Several things can lead to the formation of a whirlpool. Most commonly, whirlpools are caused by the meeting of opposing currents. When the currents are strong enough, they can start to wrap around each other, creating a spiral of rapidly swirling water. Whirlpools can also be caused by winds, which may cause surface currents to switch direction, and consistent whirlpools are sometimes caused by geographical features which determine the flow of water currents in a region.

When people hear the term “whirlpool,” they usually visualize a swirling vortex of water which is powerful enough to swallow up ships. In fact, most whirlpools are not nearly powerful enough to destroy ships, and many appear almost invisible, with the currents in the whirlpool moving below the surface of the water. In order for a ship to be damaged in a whirlpool, the flow must be especially strong, and the ship unusually small or flimsy.

Some notable whirlpools around the world can be found in places like Scotland, where the Gulf of Corryvreckan often develops a whirlpool, along with Japan, where visitors can see the famous Naruto Whirlpool. A number of smaller whirlpools come and go along the coastlines of the world, and occasionally emerge in rivers, lakes, and streams as well.

Because any change in current can influence navigation, many mariners like to avoid whirlpools, especially if they are in charge of small boats. While large ships can often pass through a whirlpool without major issue, small boats may find themselves buffeted about in the whirlpool, and they could suffer damage or be thrown off course. Major recurrent whirlpools are typically marked in navigational charts for this reason.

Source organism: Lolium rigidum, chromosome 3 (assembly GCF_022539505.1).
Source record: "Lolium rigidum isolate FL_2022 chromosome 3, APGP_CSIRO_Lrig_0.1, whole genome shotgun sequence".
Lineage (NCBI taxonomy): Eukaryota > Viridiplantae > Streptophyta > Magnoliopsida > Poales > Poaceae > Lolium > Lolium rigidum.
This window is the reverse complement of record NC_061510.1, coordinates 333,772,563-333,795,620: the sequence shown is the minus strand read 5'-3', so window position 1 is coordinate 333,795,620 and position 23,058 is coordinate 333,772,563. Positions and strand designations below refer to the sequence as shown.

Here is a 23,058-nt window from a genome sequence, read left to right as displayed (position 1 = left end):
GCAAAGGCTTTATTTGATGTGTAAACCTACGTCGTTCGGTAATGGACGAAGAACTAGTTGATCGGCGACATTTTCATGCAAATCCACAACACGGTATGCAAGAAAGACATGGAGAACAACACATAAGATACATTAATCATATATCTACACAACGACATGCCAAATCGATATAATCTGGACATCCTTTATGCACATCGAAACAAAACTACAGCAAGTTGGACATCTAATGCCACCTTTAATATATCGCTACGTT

All Things Nature is dedicated to providing accurate and trustworthy information. We carefully select reputable sources and employ a rigorous fact-checking process to maintain the highest standards. To learn more about our commitment to accuracy, read our editorial process.
Mary McMahon
By Mary McMahon

Ever since she began contributing to the site several years ago, Mary has embraced the exciting challenge of being a All Things Nature researcher and writer. Mary has a liberal arts degree from Goddard College and spends her free time reading, cooking, and exploring the great outdoors.

Discussion Comments
By anon994905 — On Mar 16, 2016

Very well written and simplified. I'm using this for school and it's helping me a lot. The information is simple enough to understand, but has enough detail so you gain a lot of information.

By geronimo8 — On Mar 21, 2011

If there are whirlpools that are large enough to do damage to a small boat, are they visible on the surface of the water? Or do you just need to know where they are in advance?

If they are visible, I would love to see one. Without getting too close, of course!

By claire24 — On Mar 19, 2011

I knew that there were some recurring whirlpools, like the one off of Scotland, but I didn't realize that they could occur in rivers, lakes, and streams too! How exactly do these whirlpools form?

Could they be a danger to swimmers? It seems like they could. Is there a way to identify where these whirlpools are so that you don't accidentally swim into one?

By elizabeth2 — On Mar 17, 2011

I didn't know that there were actually natural occurring whirlpools! I thought it was just the stuff of legends.

It's good to know that they don't actually swallow ships like in the stories! I would hate to encounter one in a small boat though. I get nervous enough out on the water. I can't imagine what it would be like to be knocked around by a whirlpool!

Mary McMahon
Mary McMahon

Ever since she began contributing to the site several years ago, Mary has embraced the exciting challenge of being a...

Learn more
All Things Nature, in your inbox

Our latest articles, guides, and more, delivered daily.

All Things Nature, in your inbox

Our latest articles, guides, and more, delivered daily.